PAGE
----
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Home Brew Forums > Home Brewing Beer > Brew Science > Received my Ward Labs test results
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Old 10-24-2012, 10:55 PM   #11
ajdelange
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Originally Posted by WoodlandBrew View Post
I agree. 600 ppm would be ridiculously high. 2 tsp is about 3.5 grams for me. In five gallons that brings the Ca up by 37 and the HCO3 up by 55. My pH doesn't change much at that level, especially with a lot of malt which i would be using in a dark thick beer like a stout.
3.5 grams in 5 gallons would increase calcium by 74 mg/L and, if dissolved naturally (by CO2) and brought to pH 7, bicarbonate by 225 mg/L. Dissolved by some other acid (such a lactic) and brought to pH 7 the bicarbonate would be increased by 92 mg/L and it would take 2 mEq/L acid to do it. To get to pH 5.3 would take 3.55 mEq/L acid. For 19L that means you need 67.45 mEq of acid. Assuming you are going to get that from 600L Patent malt with a DI pH of 4.3 and a buffering capacity of 30 mEq/pH-kg (a lot) you would require 67.45/(1*30) = 2.37 kg of that just for the water plus the acid you would need to get the base malts from their DI mash pH's to 4.3. If you are brewing stout using 4.4 pounds of 600L Patent in 5 gallons you will need less than 3.5 grams in 5 gallons. For any sensible dark beer that is way too much.


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Originally Posted by WoodlandBrew View Post
The OP has low calcium water, so I like to boost that to get closer to European water.
Calcium carbonate is a terrible choice as a source of calcium. Each unit added has 1 unit's worth of pH reducing power but 3.5 units of pH raising power.



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Originally Posted by WoodlandBrew View Post
You are right about adding alkalinity without measuring pH. I shouldn't have put that number out there blindly. If you add CaCO3 and then have to add Lactic Acid to bring the pH back down then you will have minerals precipitating out of solution.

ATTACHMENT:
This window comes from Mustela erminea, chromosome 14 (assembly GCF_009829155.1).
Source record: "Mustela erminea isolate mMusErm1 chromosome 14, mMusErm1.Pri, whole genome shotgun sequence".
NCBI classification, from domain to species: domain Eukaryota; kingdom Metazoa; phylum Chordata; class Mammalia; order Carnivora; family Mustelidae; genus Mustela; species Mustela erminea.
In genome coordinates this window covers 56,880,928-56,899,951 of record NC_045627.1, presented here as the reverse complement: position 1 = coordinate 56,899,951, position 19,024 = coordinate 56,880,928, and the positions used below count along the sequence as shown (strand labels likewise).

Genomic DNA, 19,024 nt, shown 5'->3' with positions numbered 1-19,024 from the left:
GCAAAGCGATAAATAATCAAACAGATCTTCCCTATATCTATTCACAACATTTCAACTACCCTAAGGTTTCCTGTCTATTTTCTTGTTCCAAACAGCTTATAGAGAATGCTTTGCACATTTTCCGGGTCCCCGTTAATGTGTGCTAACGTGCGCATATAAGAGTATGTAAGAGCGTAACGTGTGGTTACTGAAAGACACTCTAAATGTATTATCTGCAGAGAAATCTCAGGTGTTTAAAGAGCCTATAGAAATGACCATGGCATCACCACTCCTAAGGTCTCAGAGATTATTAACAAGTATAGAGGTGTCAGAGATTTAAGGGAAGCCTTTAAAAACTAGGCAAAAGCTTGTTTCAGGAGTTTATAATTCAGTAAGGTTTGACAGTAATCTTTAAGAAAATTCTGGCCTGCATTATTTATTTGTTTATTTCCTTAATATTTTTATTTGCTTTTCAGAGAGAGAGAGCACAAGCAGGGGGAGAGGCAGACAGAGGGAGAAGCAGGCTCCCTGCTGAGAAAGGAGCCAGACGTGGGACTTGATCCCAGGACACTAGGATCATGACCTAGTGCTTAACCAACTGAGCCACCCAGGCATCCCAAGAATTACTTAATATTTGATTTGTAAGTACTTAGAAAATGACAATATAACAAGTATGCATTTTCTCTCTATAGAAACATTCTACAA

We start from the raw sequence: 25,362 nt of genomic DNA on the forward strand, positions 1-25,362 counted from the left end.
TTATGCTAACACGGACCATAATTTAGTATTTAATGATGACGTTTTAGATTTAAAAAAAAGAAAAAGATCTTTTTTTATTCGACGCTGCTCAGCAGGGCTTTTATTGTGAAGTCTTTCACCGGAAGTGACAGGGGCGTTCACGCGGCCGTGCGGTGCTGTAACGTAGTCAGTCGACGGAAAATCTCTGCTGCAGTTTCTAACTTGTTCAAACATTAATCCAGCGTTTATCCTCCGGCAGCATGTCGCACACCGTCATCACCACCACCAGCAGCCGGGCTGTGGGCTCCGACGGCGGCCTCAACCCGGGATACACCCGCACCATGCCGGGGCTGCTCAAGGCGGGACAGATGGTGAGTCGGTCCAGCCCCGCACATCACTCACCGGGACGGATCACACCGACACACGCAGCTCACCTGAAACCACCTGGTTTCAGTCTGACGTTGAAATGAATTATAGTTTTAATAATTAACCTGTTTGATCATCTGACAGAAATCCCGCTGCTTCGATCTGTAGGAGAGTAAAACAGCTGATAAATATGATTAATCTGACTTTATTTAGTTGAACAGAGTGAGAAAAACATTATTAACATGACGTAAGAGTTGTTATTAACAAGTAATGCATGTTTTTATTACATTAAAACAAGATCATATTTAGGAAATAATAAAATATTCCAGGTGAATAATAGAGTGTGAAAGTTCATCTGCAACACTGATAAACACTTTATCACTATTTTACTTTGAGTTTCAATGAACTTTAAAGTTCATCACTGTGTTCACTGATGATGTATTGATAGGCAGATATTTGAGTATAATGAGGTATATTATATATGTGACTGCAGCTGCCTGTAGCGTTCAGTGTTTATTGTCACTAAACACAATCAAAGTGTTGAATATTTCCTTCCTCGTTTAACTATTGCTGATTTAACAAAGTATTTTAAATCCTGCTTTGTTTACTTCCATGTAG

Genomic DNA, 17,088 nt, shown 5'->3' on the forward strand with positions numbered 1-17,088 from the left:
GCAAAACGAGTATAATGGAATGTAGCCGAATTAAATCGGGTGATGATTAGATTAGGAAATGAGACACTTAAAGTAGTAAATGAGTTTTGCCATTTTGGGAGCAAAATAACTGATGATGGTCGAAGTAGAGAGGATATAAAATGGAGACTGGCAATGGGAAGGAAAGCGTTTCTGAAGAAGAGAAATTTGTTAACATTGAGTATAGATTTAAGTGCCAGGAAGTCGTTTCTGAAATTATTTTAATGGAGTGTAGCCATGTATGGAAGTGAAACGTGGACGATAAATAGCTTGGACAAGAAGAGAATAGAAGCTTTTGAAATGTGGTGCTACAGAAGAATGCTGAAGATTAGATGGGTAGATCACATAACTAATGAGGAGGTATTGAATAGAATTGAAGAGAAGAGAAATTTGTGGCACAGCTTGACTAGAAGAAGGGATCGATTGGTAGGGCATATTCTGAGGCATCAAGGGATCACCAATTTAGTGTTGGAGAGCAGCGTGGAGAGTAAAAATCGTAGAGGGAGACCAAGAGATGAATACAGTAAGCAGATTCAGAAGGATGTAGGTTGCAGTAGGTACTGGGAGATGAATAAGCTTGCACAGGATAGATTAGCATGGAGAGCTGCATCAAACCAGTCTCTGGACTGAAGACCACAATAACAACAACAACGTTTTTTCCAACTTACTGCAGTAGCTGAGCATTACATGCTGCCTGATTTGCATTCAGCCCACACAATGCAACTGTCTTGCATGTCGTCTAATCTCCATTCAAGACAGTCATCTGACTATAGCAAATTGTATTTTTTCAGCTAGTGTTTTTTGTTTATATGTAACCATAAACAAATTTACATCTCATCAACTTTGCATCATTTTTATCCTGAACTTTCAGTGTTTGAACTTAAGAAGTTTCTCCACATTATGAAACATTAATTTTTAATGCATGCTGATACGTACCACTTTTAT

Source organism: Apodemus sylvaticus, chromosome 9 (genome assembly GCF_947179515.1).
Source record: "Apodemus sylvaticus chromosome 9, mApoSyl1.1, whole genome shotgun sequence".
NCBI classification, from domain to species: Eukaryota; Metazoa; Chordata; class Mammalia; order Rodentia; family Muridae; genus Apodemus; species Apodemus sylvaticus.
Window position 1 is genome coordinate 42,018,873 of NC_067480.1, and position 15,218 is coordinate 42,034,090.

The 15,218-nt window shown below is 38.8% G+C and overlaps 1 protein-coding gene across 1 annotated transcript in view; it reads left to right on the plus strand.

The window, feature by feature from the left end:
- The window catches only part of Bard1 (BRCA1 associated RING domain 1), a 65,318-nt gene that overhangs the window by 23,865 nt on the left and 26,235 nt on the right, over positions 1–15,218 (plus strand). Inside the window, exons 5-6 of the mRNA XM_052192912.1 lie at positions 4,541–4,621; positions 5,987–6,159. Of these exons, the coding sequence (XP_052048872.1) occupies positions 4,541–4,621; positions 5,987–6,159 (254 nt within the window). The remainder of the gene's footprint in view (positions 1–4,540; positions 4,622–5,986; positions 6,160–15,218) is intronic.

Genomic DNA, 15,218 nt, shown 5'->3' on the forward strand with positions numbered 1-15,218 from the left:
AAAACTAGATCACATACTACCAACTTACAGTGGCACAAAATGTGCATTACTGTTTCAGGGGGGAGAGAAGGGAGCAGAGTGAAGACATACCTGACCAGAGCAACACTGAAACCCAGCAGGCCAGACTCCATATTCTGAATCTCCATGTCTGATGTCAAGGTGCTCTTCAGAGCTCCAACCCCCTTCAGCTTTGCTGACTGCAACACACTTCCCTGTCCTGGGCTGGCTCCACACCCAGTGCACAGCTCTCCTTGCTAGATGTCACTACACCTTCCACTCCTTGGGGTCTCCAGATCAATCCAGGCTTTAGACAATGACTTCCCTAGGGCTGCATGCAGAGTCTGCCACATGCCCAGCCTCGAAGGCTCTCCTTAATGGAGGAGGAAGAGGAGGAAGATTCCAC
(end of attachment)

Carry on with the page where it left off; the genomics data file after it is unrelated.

Calcium lactate is quite soluble e.g. to the extent of 79 grams/liter so I don't think you'd have precipitation but you will have the anion of the acid in solution. To raise alkalinity and overcome what you have done by adding acid is chasing your tail. If you want calcium lactate in your beer just add calcium lactate.

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Originally Posted by WoodlandBrew View Post
The OP has such soft water and a low pH I think he's probably going to have to add CaCO3 for a stout.
That depends on the stout. Irish stout with up to 30% roast barley (not that he'd want to use nearly that much) will keep his pH at or above 5.2. With a more nominal 10% some acid will actually be needed (but can be skipped usually). Stouts with over 2 kg black malt/5 gal will need some alkali but lime (Ca(OH)2) should be used as it does dissolve right away and is effective at neutralizing malt acid.

I definitely do not recommend tweaking water to some RA based on color. That practice is pretty much out of favor these days as it should be. OP should have a look at the Primer here.
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Old 10-24-2012, 10:59 PM   #12
ajdelange
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I do not agree with AJ that a brewer should wait and see if the pH falls into range when the water supply and malts are well known. I find that the low pH excursion can damage the beer body if allowed to exist too long in the mash. Don't chase your tail, know what the mash pH is 'likely' to be and be ready to add those pre-calculated additions to the mash to hit your target.

No disagreement here. A simple test mash will answer the question as to whether alkali is needed and a spreadsheet can be used to give an idea as to what to do in the test mash.
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